In book 1. portion 3 of Aristotle’s weather forecasting. Aristotle describes his account of H2O vapour. His account describes the country between the surface of the Earth and the seeable part of the Milky Way. It is of import to observe that he views the Milky Way as a plane or upper degree surface ( Aristotle. “Meteorology” 253 ) . Aristotle is really near to a scientific reply when he deduced “that what instantly surrounds the Earth is non mere air. but a kind of vapor. and that its diaphanous nature is the ground why it condenses back to H2O again” ( Aristotle. “Meteorology” 253 ) .
His logic is interesting when he indicates that this sweep of a organic structure can non be fire “for so all the remainder would hold dried up” ( Aristotle “Meteorology” 254 ) . In portion 9. Aristotle addressed the issue of precipitation. He explained that air distilling into H2O becomes a cloud. Mist is what remains when a cloud condenses into H2O. He farther explained that when H2O falls in little beads. it is drizzle. and when the beads are larger. it is called rain ( Aristotle “Meteorology” 267 ) . This is one country where Aristotle was close to accurate. One defect is his position of the Milky Way as a level plane.
Science has shown that the Milky Way is merely one of an infinite figure of star galaxies. Aristotle realized H2O vapour existed. He besides realized that the country between the Earth and the celestial spheres was non fire. What Aristotle deduced as H2O vapour is scientifically referred to as a package of air. As the air package rises. it cools and may distill to organize a cloud ( Lutgens 81 ) . Aristotle believed the remains of H2O vapour that did non organize a cloud was mist. Actually. what remains is merely other air packages. The energy used to distill the air molecule is released as latent heat making a rhythm of lifting and droping air molecules ( Lutgens 82-83 ) .
Aristotle provided names for the size of H2O droplets. It is possible that Aristotle coined the names drizzle and rain. Scientifically. mizzle is defined as little droplets of less than. 5 millimeter. Rain is defined as droplets of. 5 millimeter to 5 millimeter ( Lutgens 131 ) . Aristotle dedicated several chapters to the theory of air currents. Without scientific measurings. the cause or theory of air current was hard to find or explicate. Aristotle compared air current to a fluxing river in book 1 ( Aristotle “Meteorology” 348 ) . Unfortunately. Aristotle could non spot why the river of air current ne’er dried up.
Therefore. he abandoned that theory and analogy of air current and merely tried to explicate rivers alternatively. In book two. he dedicated three more chapters to weave. Aristotle used his theory of H2O vapour and direct observation of something he called fume to depict the happening of air current. He related the lifting H2O vapour and the heat of the Sun. This combination created air current. Rain contributed to weave development by doing unagitated air currents after a rain ( Encyclopedia 191 ) . Wind must hold been a hard topic for Aristotle to explicate. sing how much was written about the topic.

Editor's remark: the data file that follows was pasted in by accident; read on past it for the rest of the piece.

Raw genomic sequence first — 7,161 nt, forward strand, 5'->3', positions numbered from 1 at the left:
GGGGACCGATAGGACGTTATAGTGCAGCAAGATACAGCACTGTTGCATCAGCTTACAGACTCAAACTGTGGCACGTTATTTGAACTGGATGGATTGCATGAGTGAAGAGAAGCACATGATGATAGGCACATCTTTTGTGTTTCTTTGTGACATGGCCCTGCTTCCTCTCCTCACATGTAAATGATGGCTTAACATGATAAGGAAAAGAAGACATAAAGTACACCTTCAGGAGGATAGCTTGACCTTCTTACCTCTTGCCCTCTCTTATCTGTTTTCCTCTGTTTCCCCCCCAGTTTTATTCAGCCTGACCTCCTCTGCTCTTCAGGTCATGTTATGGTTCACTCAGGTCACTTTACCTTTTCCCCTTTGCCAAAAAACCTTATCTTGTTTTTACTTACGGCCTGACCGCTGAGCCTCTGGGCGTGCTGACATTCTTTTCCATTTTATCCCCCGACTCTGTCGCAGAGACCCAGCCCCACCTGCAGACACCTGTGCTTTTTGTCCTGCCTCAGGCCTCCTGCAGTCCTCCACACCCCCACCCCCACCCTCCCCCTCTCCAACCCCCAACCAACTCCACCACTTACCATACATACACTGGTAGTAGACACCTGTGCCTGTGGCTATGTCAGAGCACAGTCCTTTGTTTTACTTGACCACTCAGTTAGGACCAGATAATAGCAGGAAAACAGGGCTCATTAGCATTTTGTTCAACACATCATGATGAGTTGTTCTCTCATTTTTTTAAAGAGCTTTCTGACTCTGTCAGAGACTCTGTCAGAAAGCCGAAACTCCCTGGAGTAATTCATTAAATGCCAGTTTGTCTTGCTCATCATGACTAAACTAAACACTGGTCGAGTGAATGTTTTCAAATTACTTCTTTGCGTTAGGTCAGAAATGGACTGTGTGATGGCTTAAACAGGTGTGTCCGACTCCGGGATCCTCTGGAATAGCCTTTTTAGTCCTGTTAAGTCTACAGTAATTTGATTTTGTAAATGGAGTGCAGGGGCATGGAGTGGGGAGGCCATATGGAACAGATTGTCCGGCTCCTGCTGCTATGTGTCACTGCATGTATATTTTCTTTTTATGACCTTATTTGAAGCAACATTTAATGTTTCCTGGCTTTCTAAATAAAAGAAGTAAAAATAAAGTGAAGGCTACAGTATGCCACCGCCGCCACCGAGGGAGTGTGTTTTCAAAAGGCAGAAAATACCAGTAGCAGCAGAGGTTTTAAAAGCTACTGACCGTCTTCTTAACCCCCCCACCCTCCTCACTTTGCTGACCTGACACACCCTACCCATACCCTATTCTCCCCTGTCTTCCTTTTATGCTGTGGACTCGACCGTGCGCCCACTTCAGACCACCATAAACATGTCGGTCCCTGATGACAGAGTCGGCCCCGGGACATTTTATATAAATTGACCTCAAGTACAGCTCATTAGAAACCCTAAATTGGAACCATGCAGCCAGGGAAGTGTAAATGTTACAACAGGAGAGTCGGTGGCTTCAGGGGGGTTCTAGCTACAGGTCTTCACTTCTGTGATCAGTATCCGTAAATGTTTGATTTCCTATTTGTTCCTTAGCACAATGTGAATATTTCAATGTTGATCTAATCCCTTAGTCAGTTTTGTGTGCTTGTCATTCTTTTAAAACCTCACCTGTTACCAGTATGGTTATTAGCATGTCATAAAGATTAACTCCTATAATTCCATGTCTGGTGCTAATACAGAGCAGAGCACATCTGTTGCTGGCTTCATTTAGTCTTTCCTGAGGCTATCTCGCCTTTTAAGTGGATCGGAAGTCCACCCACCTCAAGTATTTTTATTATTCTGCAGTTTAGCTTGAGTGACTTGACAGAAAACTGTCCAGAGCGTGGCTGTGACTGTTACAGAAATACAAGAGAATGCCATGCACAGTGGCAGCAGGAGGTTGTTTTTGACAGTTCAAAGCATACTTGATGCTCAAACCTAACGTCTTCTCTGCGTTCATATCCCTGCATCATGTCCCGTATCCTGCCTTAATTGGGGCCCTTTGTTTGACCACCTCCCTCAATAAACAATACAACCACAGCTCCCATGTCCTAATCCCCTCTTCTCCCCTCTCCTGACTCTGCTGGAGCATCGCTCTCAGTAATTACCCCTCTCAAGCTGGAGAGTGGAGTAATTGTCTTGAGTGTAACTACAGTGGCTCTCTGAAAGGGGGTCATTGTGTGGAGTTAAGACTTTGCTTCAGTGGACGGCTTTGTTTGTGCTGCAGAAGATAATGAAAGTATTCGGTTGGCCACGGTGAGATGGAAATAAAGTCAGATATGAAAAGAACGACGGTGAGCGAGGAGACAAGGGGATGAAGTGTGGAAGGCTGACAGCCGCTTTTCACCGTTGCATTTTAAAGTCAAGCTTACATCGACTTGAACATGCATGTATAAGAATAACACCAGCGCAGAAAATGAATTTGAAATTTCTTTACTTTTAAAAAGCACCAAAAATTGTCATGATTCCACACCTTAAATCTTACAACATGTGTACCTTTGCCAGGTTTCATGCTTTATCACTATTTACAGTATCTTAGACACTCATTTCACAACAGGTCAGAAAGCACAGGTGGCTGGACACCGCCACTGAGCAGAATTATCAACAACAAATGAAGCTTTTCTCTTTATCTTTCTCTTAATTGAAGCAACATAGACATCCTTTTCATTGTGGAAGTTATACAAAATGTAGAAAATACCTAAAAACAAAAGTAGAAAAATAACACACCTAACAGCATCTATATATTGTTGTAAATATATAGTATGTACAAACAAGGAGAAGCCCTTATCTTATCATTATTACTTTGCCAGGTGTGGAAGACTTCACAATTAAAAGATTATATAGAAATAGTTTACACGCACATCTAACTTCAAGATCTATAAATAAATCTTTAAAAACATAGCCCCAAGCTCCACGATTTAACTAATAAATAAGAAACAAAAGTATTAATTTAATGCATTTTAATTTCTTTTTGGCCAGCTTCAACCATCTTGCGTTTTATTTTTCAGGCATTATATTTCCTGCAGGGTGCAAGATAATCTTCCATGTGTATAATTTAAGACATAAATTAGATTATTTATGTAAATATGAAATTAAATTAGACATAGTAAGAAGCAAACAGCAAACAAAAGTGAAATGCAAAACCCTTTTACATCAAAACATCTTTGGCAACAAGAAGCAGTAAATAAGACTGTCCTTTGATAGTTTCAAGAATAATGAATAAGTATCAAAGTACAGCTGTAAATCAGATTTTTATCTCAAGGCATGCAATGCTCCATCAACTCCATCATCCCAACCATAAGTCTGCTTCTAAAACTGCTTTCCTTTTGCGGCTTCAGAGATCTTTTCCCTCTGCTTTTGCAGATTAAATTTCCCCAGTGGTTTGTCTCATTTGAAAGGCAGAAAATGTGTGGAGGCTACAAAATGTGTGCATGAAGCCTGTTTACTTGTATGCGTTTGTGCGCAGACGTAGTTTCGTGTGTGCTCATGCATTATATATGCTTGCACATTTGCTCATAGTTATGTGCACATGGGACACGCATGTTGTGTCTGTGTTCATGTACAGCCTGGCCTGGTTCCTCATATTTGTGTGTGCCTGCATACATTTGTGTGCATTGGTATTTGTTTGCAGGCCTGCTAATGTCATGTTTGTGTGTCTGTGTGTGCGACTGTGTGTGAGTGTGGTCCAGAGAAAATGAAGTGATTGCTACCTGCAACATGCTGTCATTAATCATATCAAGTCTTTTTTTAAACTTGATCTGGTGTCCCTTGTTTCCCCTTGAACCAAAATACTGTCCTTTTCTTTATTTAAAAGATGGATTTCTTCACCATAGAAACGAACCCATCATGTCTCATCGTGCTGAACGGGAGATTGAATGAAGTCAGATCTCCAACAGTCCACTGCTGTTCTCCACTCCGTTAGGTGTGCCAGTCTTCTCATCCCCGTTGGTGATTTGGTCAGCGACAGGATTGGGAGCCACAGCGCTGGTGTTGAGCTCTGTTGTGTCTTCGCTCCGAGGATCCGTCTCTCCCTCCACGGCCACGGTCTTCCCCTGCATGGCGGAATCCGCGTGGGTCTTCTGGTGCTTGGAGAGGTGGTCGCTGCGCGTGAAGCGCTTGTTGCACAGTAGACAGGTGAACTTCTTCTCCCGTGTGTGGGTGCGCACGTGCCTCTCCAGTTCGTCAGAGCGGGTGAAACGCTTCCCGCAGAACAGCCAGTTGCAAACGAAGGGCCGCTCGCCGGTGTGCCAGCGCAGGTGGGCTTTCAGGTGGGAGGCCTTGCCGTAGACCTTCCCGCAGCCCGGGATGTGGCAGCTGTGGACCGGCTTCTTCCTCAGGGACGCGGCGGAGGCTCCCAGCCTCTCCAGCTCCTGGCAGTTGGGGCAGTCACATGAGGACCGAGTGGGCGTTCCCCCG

The facts indicate he was near to an reply but ne’er to the full understood the construct of air current. The definition of air current is the consequence of horizontal differences in air force per unit area. Air flows from countries of high force per unit area to countries of lower force per unit area. It is nature’s method to equilibrate inequalities of force per unit area. Unequal warming of the earth’s surface generates the force per unit area differences. Therefore. solar radiation is the ultimate drive force of air current ( Lutgens 149 ) . The effects Aristotle explained were frequently the consequences of the force per unit area alterations. He realized the Sun had some influence.
The clam air current after a rain is an happening with strong electrical storms that leave a micro graduated table high-pressure dome in their aftermath ( Lutgens 153 ) . Aristotle explained the assorted meteoric phenomenon in simplistic footings. The accounts fit his theory of how affair and form were interrelated. Aristotle’s thoughts on H2O vapour and precipitation were slightly accurate. sing there were no tools to mensurate the ambiance in his clip. His positions on air current. nevertheless. were non accurate at all. He wrote extensively on air currents but ne’er to the full comprehended how air current occurred Works Cited Aristotle. Great Books of the Western World.
Volume 1. Chicago: Robert P. Gwinn. 1990. Aristotle. “Meteorology” 113 – 438. Massachusetts Institute of Technology. Internet Address: hypertext transfer protocol: //classics. Massachusetts Institute of Technology. edu/Aristotle/meteorology. 1. i. hypertext markup language. Translated by E. W. Webster. 27 Aug. 2000. Internet Encyclopedia of Philosophy 1-321. University of Tennessee at Martin. Internet Address: hypertext transfer protocol: //www. utm. edu/research/iep/a/aristotl. htm. 24 Aug. 2000. Lutgens. Frederick K. and Edward J. Tarbuck. The Atmosphere. New Jersey: Prentice Hall. 1992. Sahakian. William S. and Mabel Lewis Sahakian. Ideas of the Great Philosophers. New York: Barnes & A ; Noble Inc. . 1970.